Anyone who has made this measurement knows you need to drive your device (one with non-linear behavior, thus the distortion) with two signal sources (slightly seperate frequencies) and test equipment to measure the output signals (the two input signals plus the generated intermod tones), usually a spectrum analyzer.
Agilent's network-analyzer-based approach does not require any external computer or hardware beyond the PNA-X network analyzer. Instead, dual internal sources and a built-in signal combiner provide fast swept-IMD measurements, according to the company - approximately 100 times faster than spectrum-analyzer based solutions. This approach results in higher throughput in manufacturing and faster time-to-market for R&D engineers. An internal calibration routine ensures accurate answers, yielding better data for R&D designers as well as tighter specifications for manufacturing engineers. Apparently the applicxation includes a spectrum mode which enables troubleshooting without the need for a seperate spectrum analyzer.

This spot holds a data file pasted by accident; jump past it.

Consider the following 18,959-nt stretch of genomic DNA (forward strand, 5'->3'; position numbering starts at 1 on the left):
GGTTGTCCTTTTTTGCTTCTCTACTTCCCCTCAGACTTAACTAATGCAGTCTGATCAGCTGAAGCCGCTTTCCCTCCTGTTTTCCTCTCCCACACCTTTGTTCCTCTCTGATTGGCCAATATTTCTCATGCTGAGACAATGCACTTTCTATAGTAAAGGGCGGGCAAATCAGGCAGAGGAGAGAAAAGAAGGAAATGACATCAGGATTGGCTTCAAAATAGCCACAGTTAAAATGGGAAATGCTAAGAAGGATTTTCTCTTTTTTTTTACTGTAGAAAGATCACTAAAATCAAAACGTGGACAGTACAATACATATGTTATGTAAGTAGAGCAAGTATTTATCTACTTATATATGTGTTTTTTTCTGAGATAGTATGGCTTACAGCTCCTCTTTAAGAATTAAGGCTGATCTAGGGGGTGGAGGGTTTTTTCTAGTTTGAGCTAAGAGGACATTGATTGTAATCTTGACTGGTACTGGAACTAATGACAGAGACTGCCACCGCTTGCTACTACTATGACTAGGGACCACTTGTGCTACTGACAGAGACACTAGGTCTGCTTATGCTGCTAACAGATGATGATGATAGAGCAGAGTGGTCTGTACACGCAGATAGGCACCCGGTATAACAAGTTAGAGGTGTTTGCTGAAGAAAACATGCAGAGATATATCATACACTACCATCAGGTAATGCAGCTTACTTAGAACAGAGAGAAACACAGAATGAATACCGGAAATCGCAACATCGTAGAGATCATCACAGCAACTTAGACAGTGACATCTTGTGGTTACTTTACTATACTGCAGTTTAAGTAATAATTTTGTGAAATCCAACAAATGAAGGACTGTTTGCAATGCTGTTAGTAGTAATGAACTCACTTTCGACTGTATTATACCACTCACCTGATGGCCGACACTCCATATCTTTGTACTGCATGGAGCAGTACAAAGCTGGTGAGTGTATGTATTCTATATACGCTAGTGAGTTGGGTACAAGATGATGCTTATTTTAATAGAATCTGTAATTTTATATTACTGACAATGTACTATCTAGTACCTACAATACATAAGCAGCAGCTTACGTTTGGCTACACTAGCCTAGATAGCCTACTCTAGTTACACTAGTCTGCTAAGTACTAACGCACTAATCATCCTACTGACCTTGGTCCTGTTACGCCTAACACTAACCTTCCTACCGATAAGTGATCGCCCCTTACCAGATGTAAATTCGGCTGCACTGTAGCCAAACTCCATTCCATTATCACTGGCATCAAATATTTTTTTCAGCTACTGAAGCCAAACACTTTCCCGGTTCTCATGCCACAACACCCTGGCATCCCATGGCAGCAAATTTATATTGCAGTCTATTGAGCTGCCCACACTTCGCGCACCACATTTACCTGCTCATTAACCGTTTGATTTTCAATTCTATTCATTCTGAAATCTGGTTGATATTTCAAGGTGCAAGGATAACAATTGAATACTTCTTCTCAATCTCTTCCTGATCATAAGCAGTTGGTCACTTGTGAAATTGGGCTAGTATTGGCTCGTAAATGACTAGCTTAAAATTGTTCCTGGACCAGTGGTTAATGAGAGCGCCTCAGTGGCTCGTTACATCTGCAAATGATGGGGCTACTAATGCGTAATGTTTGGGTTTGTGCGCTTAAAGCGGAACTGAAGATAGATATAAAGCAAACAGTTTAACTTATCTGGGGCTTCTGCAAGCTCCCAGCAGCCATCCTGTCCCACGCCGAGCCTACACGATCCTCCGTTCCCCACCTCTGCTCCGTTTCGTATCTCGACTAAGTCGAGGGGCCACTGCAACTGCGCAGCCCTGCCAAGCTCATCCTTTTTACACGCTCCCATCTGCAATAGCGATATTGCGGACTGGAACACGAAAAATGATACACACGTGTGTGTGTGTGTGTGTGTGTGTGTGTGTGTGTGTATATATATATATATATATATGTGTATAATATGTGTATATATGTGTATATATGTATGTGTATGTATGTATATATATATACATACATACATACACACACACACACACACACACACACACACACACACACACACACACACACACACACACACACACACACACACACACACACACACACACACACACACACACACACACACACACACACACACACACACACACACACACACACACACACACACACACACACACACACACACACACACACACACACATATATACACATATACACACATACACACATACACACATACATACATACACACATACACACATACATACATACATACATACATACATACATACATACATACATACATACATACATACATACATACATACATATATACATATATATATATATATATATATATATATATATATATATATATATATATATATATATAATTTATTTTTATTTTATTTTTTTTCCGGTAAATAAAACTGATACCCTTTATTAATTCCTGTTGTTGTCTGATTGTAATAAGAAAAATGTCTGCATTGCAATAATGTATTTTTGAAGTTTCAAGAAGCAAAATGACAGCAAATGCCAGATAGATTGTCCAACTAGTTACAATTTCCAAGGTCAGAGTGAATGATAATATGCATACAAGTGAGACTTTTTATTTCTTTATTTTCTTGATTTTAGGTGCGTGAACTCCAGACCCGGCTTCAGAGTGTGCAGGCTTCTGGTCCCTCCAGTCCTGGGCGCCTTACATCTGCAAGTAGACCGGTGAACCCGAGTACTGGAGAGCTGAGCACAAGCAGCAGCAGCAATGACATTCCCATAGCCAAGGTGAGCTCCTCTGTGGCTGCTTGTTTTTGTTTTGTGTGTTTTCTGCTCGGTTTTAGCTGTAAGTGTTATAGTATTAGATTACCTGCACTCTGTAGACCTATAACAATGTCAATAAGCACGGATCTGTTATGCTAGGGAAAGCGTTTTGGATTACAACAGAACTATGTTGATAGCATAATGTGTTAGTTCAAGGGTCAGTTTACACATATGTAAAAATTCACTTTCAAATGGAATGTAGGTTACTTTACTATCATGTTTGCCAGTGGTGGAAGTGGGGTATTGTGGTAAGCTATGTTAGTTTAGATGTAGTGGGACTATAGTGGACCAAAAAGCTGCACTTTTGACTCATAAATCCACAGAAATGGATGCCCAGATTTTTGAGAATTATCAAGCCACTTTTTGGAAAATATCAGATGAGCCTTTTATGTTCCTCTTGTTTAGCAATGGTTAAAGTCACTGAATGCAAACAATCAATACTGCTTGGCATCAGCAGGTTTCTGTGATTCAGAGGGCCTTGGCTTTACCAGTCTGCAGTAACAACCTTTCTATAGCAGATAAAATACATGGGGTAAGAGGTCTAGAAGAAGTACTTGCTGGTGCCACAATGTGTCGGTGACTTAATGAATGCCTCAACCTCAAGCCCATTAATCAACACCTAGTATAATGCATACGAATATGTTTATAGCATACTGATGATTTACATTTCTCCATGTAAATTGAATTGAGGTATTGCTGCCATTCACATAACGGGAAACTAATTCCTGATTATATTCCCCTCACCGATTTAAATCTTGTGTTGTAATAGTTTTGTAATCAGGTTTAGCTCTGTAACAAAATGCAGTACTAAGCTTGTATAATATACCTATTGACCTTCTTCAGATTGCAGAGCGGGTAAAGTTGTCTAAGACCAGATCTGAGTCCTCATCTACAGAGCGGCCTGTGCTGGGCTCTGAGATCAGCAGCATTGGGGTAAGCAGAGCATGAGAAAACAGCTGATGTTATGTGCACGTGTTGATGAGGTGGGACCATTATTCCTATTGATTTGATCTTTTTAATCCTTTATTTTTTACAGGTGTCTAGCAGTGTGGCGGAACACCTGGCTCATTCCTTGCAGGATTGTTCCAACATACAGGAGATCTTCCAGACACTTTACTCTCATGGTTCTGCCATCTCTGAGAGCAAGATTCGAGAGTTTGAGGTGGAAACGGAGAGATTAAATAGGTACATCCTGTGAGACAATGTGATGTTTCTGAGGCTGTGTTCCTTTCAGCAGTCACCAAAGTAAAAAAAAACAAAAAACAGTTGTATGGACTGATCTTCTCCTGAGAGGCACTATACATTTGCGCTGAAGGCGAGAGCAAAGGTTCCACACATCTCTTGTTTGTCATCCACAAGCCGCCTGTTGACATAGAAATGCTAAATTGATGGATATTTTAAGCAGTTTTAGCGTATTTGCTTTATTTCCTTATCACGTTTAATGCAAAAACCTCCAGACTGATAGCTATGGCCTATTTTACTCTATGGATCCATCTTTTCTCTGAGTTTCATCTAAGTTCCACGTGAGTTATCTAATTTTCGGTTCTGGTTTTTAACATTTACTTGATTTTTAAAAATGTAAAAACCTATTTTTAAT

Joel Dunsmore from Agilent wrote about the new capabilities by today's network analyzer to do more than just S-parameters in his March "Expert Advice" column on the Microwave Journal web site. It may be a good time for those of you who missed it, to go back and give it a read.